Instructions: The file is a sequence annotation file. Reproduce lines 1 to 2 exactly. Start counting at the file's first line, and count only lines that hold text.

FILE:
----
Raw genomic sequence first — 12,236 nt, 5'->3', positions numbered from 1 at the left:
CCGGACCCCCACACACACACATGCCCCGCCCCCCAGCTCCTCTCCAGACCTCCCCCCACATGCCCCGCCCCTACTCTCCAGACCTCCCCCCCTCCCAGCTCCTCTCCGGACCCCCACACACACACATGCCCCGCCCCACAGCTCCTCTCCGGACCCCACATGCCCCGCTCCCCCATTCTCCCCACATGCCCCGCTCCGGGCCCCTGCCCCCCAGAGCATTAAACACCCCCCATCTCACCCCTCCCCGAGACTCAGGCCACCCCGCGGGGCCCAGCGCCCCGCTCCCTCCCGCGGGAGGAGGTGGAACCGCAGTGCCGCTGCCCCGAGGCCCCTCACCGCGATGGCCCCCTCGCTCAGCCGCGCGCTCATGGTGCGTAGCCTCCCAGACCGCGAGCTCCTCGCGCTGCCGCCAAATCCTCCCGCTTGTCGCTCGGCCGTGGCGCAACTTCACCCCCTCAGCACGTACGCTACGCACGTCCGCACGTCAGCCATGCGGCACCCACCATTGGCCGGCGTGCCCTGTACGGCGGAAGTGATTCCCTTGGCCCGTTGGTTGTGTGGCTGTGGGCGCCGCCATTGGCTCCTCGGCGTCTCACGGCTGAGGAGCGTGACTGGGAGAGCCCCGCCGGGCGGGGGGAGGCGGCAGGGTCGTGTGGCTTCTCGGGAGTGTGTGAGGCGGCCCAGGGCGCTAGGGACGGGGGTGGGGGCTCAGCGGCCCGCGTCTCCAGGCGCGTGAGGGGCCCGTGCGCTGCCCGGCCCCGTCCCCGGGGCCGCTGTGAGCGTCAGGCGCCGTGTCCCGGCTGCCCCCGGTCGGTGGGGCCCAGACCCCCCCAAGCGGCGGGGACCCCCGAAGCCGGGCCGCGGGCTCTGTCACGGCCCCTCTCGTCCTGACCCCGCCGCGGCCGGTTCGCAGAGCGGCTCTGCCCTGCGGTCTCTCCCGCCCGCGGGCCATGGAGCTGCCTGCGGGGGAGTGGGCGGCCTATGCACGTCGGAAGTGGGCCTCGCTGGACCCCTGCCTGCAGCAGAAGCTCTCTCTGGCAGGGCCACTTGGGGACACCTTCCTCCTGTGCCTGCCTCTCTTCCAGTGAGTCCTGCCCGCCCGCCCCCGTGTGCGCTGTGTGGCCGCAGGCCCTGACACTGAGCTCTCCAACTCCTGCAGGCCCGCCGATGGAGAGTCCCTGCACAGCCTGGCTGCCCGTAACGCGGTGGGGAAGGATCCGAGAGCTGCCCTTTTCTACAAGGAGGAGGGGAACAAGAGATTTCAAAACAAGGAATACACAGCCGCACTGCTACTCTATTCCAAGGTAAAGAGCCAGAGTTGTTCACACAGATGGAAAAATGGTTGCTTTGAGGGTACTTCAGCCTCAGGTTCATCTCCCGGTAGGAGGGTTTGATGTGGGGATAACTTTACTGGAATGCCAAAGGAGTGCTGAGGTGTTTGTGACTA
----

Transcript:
Raw genomic sequence first — 12,236 nt, 5'->3', positions numbered from 1 at the left:
CCGGACCCCCACACACACACATGCCCCGCCCCCCAGCTCCTCTCCAGACCTCCCCCCACATGCCCCGCCCCTACTCTCCAGACCTCCCCCCCTCCCAGCTCCTCTCCGGACCCCCACACACACACATGCCCCGCCCCACAGCTCCTCTCCGGACCCCACATGCCCCGCTCCCCCATTCTCCCCACATGCCCCGCTCCGGGCCCCTGCCCCCCAGAGCATTAAACACCCCCCATCTCACCCCTCCCCGAGACTCAGGCCACCCCGCGGGGCCCAGCGCCCCGCTCCCTCCCGCGGGAGGAGGTGGAACCGCAGTGCCGCTGCCCCGAGGCCCCTCACCGCGATGGCCCCCTCGCTCAGCCGCGCGCTCATGGTGCGTAGCCTCCCAGACCGCGAGCTCCTCGCGCTGCCGCCAAATCCTCCCGCTTGTCGCTCGGCCGTGGCGCAACTTCACCCCCTCAGCACGTACGCTACGCACGTCCGCACGTCAGCCATGCGGCACCCACCATTGGCCGGCGTGCCCTGTACGGCGGAAGTGATTCCCTTGGCCCGTTGGTTGTGTGGCTGTGGGCGCCGCCATTGGCTCCTCGGCGTCTCACGGCTGAGGAGCGTGACTGGGAGAGCCCCGCCGGGCGGGGGGAGGCGGCAGGGTCGTGTGGCTTCTCGGGAGTGTGTGAGGCGGCCCAGGGCGCTAGGGACGGGGGTGGGGGCTCAGCGGCCCGCGTCTCCAGGCGCGTGAGGGGCCCGTGCGCTGCCCGGCCCCGTCCCCGGGGCCGCTGTGAGCGTCAGGCGCCGTGTCCCGGCTGCCCCCGGTCGGTGGGGCCCAGACCCCCCCAAGCGGCGGGGACCCCCGAAGCCGGGCCGCGGGCTCTGTCACGGCCCCTCTCGTCCTGACCCCGCCGCGGCCGGTTCGCAGAGCGGCTCTGCCCTGCGGTCTCTCCCGCCCGCGGGCCATGGAGCTGCCTGCGGGGGAGTGGGCGGCCTATGCACGTCGGAAGTGGGCCTCGCTGGACCCCTGCCTGCAGCAGAAGCTCTCTCTGGCAGGGCCACTTGGGGACACCTTCCTCCTGTGCCTGCCTCTCTTCCAGTGAGTCCTGCCCGCCCGCCCCCGTGTGCGCTGTGTGGCCGCAGGCCCTGACACTGAGCTCTCCAACTCCTGCAGGCCCGCCGATGGAGAGTCCCTGCACAGCCTGGCTGCCCGTAACGCGGTGGGGAAGGATCCGAGAGCTGCCCTTTTCTACAAGGAGGAGGGGAACAAGAGATTTCAAAACAAGGAATACACAGCCGCACTGCTACTCTATTCCAAGGTAAAGAGCCAGAGTTGTTCACACAGATGGAAAAATGGTTGCTTTGAGGGTACTTCAGCCTCAGGTTCATCTCCCGGTAGGAGGGTTTGATGTGGGGATAACTTTACTGGAATGCCAAAGGAGTGCTGAGGTGTTTGTGACTA